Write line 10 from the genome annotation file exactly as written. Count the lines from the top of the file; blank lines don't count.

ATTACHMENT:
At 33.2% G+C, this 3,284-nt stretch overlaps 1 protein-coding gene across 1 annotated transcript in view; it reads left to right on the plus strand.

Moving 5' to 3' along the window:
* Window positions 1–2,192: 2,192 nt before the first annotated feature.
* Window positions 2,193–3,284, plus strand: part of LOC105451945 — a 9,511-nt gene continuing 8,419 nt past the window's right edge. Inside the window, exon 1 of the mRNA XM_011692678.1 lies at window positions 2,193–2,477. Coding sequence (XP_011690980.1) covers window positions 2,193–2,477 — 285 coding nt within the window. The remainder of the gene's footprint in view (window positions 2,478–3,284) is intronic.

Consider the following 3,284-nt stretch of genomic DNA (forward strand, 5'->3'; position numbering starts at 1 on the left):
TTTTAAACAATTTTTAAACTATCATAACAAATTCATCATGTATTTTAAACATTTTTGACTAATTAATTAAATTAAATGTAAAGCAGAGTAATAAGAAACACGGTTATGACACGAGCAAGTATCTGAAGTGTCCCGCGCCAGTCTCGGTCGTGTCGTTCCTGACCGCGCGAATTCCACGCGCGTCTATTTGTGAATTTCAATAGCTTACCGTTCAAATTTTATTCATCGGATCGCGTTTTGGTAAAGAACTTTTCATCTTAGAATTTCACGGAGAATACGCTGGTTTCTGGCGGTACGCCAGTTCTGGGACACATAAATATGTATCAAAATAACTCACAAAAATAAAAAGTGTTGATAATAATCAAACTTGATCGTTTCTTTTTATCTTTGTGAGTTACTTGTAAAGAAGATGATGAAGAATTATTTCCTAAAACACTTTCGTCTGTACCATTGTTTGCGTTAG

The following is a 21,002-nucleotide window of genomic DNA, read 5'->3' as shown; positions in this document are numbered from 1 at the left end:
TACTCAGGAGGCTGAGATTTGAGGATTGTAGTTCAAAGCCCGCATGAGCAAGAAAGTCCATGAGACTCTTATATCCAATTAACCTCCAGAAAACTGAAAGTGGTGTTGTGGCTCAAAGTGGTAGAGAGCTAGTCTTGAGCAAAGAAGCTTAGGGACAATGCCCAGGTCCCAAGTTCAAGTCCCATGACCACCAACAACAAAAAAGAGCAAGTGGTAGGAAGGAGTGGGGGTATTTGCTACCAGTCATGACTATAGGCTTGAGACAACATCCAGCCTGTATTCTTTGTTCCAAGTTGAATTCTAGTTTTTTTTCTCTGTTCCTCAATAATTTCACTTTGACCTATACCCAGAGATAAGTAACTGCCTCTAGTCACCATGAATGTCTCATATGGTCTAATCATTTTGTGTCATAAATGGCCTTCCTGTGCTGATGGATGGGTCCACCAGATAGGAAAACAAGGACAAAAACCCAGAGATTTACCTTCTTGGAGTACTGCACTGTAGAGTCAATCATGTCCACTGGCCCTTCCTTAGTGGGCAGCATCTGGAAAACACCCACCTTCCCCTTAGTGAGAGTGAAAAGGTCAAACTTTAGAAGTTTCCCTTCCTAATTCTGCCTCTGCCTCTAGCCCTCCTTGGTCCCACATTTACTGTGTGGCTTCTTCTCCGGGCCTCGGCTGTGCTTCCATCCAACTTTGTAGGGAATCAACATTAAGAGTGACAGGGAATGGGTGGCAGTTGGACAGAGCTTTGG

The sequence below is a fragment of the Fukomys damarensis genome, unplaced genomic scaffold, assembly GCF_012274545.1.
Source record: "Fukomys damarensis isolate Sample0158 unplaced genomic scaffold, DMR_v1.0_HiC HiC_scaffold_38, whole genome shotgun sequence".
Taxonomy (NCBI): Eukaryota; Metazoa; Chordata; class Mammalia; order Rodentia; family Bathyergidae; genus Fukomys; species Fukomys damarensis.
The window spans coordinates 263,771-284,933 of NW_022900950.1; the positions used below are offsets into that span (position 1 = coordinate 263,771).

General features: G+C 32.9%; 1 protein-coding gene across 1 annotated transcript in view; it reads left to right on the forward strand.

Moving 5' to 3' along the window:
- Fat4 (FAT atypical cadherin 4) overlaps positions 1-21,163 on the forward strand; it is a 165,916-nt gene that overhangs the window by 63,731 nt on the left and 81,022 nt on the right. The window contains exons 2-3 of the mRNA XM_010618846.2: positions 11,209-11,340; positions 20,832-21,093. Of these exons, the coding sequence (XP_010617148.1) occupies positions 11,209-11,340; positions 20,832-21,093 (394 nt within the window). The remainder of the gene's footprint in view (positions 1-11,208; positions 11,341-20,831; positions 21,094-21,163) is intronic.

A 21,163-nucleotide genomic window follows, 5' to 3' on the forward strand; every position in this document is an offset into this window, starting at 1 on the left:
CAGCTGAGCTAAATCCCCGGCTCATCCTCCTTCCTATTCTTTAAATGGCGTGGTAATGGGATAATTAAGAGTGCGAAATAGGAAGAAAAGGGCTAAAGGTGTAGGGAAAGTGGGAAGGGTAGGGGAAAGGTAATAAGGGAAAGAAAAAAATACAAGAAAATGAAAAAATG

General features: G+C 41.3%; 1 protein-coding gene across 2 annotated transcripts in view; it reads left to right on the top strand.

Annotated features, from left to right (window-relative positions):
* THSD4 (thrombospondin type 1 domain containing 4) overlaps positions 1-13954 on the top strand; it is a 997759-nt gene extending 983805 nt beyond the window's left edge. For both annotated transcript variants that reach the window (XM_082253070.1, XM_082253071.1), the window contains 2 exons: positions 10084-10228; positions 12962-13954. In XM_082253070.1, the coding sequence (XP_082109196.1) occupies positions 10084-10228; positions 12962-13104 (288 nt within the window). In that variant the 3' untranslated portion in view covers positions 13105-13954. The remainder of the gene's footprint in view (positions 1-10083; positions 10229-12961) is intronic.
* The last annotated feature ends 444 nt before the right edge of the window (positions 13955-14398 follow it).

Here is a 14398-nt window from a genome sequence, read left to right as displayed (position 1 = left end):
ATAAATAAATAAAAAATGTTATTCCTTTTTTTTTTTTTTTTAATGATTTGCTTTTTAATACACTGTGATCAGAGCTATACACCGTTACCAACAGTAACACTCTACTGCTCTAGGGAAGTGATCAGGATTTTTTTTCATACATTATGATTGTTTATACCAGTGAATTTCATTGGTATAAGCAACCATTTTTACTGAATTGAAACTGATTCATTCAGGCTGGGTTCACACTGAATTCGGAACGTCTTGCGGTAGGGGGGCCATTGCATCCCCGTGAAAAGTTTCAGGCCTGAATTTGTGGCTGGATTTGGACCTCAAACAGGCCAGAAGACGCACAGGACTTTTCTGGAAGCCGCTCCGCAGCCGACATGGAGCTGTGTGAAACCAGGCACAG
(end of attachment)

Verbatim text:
Source record: "Fukomys damarensis isolate Sample0158 unplaced genomic scaffold, DMR_v1.0_HiC HiC_scaffold_38, whole genome shotgun sequence".